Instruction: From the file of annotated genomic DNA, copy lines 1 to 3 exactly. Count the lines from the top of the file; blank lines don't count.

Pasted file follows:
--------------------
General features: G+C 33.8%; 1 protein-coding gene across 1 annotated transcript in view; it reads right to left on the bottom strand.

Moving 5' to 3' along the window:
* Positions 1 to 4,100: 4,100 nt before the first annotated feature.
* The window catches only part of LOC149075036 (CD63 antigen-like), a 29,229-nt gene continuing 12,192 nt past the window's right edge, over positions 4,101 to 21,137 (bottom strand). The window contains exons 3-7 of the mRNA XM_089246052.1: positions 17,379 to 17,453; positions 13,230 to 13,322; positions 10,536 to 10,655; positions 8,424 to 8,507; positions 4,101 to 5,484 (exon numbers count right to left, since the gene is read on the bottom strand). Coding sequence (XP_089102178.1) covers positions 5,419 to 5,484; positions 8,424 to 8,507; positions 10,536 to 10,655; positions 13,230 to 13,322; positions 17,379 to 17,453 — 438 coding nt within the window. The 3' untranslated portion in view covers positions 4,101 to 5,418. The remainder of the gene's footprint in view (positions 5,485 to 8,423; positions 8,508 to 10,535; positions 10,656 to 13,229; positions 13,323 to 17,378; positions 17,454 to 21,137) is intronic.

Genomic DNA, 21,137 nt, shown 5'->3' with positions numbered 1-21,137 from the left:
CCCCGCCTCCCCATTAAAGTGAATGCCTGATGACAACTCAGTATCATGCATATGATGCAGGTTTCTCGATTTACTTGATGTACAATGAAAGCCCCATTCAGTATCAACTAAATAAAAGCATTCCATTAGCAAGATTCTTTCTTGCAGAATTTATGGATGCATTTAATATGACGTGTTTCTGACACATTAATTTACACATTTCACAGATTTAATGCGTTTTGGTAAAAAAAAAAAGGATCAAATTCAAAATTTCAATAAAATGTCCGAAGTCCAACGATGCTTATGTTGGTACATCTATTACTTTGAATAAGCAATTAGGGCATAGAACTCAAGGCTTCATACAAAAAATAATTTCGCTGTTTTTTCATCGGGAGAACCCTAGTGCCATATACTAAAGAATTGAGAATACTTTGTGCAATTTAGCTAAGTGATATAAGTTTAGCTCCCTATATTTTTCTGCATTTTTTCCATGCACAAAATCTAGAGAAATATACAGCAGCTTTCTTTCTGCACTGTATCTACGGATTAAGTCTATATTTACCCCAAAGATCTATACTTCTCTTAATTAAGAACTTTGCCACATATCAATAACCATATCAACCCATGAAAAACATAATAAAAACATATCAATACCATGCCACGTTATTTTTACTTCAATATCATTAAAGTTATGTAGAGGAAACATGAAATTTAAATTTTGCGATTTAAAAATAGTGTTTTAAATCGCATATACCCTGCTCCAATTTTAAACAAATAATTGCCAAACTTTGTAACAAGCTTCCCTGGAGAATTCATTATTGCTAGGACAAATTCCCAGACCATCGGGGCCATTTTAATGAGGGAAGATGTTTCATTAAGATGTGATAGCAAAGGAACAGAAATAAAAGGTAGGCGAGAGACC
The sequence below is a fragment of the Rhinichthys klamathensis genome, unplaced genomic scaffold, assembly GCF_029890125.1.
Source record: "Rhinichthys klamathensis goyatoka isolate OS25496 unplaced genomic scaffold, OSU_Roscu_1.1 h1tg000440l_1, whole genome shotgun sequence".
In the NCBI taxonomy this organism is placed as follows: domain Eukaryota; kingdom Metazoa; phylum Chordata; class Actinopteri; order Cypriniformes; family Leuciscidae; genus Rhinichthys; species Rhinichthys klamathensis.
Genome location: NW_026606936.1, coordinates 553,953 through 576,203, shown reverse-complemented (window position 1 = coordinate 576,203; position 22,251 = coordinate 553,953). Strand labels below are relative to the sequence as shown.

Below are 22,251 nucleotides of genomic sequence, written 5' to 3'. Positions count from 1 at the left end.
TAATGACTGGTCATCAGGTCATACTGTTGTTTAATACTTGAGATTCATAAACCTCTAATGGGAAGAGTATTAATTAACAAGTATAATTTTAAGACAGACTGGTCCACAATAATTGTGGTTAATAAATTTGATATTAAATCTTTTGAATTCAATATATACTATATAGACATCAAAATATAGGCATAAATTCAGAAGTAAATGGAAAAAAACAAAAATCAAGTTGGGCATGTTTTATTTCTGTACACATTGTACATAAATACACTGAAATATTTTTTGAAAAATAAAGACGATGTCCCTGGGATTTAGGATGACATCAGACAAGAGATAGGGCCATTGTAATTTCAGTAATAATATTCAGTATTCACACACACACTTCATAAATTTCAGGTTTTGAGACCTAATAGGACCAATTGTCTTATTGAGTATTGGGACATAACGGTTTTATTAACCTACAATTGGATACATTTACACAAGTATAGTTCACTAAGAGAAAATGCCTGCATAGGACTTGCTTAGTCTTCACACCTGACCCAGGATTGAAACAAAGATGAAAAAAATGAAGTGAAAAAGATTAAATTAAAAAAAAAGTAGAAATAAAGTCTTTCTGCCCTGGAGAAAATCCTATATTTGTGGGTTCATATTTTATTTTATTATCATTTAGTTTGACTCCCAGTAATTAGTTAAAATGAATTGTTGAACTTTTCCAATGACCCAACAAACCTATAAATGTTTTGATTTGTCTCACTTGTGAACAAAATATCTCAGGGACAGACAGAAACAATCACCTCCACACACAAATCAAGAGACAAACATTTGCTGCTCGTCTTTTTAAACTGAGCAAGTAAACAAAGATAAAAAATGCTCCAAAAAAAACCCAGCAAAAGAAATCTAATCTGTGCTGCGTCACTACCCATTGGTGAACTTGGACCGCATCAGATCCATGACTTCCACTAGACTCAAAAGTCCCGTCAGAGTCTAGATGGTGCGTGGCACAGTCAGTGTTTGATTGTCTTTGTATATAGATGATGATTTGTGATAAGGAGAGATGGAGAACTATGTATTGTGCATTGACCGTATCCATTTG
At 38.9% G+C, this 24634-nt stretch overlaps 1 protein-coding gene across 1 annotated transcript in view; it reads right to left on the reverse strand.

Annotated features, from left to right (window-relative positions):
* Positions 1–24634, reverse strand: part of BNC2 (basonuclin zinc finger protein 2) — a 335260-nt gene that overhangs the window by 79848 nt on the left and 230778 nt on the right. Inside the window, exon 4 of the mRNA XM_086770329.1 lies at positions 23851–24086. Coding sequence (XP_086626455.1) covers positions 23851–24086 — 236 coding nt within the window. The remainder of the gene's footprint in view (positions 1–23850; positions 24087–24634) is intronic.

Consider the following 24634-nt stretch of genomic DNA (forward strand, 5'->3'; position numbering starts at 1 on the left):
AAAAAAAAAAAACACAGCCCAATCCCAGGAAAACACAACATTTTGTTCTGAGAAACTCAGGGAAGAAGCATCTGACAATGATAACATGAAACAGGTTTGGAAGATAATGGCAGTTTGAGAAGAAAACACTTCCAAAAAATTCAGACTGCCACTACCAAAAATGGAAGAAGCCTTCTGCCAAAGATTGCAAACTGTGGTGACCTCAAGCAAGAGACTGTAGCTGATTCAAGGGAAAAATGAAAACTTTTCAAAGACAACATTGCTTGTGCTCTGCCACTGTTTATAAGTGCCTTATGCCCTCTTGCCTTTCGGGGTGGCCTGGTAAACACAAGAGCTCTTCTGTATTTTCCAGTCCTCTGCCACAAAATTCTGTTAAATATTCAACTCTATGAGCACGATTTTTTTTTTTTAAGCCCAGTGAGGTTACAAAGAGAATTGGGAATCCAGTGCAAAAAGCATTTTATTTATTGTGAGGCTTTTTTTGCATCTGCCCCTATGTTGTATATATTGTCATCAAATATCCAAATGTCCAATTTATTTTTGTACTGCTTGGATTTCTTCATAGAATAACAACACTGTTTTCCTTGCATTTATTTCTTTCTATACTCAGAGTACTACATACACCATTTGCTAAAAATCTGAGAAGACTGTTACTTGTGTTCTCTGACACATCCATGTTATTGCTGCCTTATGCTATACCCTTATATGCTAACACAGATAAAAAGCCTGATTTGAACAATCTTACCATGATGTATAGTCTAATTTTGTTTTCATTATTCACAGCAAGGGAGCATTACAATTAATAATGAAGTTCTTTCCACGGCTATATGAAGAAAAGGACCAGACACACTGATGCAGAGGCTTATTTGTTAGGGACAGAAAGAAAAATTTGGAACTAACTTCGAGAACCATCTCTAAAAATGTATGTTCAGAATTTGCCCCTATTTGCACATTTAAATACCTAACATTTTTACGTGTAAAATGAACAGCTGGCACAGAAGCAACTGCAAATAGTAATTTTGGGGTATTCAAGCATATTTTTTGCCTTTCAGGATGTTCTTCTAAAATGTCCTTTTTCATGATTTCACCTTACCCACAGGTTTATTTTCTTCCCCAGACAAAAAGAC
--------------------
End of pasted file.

General features: G+C 33.8%; 1 protein-coding gene across 1 annotated transcript in view; it reads right to left on the bottom strand.

Moving 5' to 3' along the window:
* Positions 1 to 4,100: 4,100 nt before the first annotated feature.